“It hasn’t got them off their reliance of other energy sources. All it’s done is triple their costs for electricity from six cents a kilowatt hour (kW) to 15-18 cents per kilowatt hour and it doesn’t even provide their power. Even at the best of times with 20,000 something windmills built, it only ever provides 20 per cent of the power. So after they shut down the coal power plants, they called it back up power and started building these expensive natural gas plants. Who pays for these? The rate payers and taxpayers. The people that cash in are the companies that rush in and build them. They get their money up front, they don’t have to wait for 25 years payback for them. Who owns those companies? The Ontario Teacher’s Pension Fund largely owns them, the unions own them. More specifically, they are all over managed by every single one of those 12 traitors that went down and signed that declaration to get us off fossil fuels. They are the ones making the money.”
Clark will be attempting to visit 50 Alberta communities before presenting his signatures on the plebiscites in question to the Lieutenant Governor of Alberta for the start of the spring session on Feb. 9. Clark claims he already has more signatures than the next largest gathering of signatures in a plebiscite by Friends of Medicare, which had over 80,000 signatures back in 2002.
Clark’s petition asks people to sign in front of a witness and provide their address, which he argues should give it more weight than online petitions.
The Alberta Election Act allows for cabinet to ask the Lieutenant Governor to call for a plebiscite if they believe there is a significant public sentiment for it. The plebiscite would not be binding on the government.
Clark made a bold promise to people who attended the Stand Up for Alberta rally at the Taber Community Centre on Saturday that he has found a way to remove Premier Rachel Notley from political office come Feb. 9 when he is on the steps of the legislature.
“The plebiscites we are doing are very much legal. If the government refuses to run those plebiscites and then abide by the will of the majority of the citizens because Notley does not have the support of the majority of Albertans, she only has the support of the majority of the legislature. Close to 60 per cent of the population did not vote for her, and now she is proposing legislation that was not announced and publicized and run on to win those seats, so in my mind she is both an accidental leader of government and she is also at this point, proposing legislation that she did not publicly disclose. Without disclosure, she is an affront to democracy,” said Clark. “What we are doing with these plebiscites, is we are going to school her on democracy. She is already ignoring Westminster parliamentary tradition and democratic ideals and that cannot be allowed to stand.”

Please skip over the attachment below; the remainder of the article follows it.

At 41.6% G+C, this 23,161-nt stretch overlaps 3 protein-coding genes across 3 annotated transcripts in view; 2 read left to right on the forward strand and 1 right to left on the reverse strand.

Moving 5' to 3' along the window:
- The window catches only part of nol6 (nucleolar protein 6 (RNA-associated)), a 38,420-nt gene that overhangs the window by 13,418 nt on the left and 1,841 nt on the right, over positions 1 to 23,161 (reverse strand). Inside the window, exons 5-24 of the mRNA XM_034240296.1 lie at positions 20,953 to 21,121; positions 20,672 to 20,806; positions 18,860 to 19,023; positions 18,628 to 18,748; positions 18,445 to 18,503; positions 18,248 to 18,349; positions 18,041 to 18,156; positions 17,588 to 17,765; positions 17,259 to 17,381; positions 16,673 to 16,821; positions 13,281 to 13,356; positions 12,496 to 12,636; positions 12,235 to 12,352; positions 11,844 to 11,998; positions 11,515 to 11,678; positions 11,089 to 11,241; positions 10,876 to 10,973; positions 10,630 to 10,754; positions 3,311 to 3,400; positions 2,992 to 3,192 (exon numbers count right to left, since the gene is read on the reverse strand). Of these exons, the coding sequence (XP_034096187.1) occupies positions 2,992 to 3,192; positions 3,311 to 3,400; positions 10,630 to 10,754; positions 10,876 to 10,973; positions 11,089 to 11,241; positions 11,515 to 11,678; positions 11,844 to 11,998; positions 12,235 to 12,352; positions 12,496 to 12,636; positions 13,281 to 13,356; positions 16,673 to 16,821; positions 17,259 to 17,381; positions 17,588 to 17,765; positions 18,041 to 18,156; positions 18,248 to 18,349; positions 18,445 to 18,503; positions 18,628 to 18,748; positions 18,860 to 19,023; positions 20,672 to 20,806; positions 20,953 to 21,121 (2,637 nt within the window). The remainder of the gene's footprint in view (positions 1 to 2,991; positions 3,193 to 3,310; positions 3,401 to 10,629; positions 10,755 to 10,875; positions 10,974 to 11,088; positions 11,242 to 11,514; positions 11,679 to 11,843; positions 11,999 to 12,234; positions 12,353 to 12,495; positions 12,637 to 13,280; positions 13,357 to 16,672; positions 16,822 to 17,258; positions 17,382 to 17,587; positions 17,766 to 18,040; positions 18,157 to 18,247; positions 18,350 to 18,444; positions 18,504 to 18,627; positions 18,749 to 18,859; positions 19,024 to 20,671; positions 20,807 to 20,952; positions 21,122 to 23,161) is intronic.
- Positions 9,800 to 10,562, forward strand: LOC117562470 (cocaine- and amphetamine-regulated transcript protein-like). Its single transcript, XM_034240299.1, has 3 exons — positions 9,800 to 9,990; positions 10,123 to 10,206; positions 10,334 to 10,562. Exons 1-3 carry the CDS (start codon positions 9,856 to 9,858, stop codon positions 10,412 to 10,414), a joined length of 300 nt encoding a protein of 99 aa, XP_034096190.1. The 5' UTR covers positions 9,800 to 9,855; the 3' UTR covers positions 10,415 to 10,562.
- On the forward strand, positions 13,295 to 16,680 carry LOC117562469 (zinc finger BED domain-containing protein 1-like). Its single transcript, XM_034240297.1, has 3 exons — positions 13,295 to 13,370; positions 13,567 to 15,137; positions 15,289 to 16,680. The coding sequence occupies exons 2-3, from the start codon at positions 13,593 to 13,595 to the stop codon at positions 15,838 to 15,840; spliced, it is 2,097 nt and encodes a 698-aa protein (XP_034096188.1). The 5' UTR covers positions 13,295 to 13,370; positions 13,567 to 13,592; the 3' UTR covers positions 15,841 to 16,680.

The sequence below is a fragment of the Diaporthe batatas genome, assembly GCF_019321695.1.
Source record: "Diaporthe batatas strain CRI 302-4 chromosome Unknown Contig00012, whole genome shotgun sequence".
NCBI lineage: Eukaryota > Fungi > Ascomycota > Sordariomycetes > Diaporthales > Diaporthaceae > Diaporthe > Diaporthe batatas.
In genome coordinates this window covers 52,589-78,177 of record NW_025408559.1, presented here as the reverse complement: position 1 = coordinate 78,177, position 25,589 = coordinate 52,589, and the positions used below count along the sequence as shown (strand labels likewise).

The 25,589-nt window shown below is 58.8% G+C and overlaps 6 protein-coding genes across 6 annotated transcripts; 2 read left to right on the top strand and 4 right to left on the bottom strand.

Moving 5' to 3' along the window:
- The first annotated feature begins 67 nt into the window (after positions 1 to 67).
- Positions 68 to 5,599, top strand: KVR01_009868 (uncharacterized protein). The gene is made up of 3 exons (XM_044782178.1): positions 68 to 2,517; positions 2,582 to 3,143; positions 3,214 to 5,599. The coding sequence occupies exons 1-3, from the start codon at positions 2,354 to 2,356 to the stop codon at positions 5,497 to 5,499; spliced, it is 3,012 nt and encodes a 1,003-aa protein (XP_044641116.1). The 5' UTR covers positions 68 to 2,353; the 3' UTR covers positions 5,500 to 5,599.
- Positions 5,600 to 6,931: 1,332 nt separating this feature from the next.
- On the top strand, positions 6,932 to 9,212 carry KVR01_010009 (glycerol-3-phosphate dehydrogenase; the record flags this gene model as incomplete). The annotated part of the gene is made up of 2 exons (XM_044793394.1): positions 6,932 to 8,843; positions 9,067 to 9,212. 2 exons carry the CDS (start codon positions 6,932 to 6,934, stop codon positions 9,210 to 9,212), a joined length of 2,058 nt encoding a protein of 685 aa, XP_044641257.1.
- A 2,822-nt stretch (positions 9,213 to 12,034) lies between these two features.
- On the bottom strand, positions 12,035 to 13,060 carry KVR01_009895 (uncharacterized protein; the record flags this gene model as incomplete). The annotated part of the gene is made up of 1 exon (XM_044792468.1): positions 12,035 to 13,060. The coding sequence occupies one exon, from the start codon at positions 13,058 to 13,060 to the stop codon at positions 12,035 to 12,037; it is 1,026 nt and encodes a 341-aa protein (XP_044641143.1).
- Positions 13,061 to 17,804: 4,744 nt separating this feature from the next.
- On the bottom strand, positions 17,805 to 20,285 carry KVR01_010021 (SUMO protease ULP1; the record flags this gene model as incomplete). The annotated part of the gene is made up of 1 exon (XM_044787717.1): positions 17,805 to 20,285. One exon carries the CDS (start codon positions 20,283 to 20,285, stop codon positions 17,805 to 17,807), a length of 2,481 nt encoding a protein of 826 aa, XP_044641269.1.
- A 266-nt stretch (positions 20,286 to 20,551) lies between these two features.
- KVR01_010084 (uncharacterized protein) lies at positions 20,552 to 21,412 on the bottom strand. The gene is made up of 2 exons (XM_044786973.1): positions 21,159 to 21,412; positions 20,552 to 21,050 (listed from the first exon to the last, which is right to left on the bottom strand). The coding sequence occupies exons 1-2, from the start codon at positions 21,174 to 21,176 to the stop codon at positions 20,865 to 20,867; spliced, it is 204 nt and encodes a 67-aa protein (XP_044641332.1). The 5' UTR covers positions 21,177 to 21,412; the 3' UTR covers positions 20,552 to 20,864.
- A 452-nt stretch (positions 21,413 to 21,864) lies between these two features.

Clark claimed he is bipartisan and did not care which party people in the audience voted for at the provincial election.
“I just want people to find a voice and find a way for that voice to be expressed,” said Clark. “Every single election in Alberta, we have ended up with a majority government since 1905. There has never been a vote of non-confidence in the legislative assembly of Alberta. What I have said is if Madame Premier refuses to let the Lieutenant Governor represent our interests and order the holding of those two plebiscites, we on the steps of the legislature on Feb. 9, we will begin the process which will see her removed from the office of the premiership. They are all wondering what George has up his sleeve. Come with your friends and family, bring your kids, because it’s going to be a great moment in Canadian history… I shared my information with a couple of lawyers and not a single one of them has broke confidence. They have assured me, what I have planned is fully legal, fully democratic, it’s fully peaceful and it will result in the removal of Rachel Notley from office. Alberta is about to show the world how to properly exercise our democratic rights to control the leaders who attempt to control us.”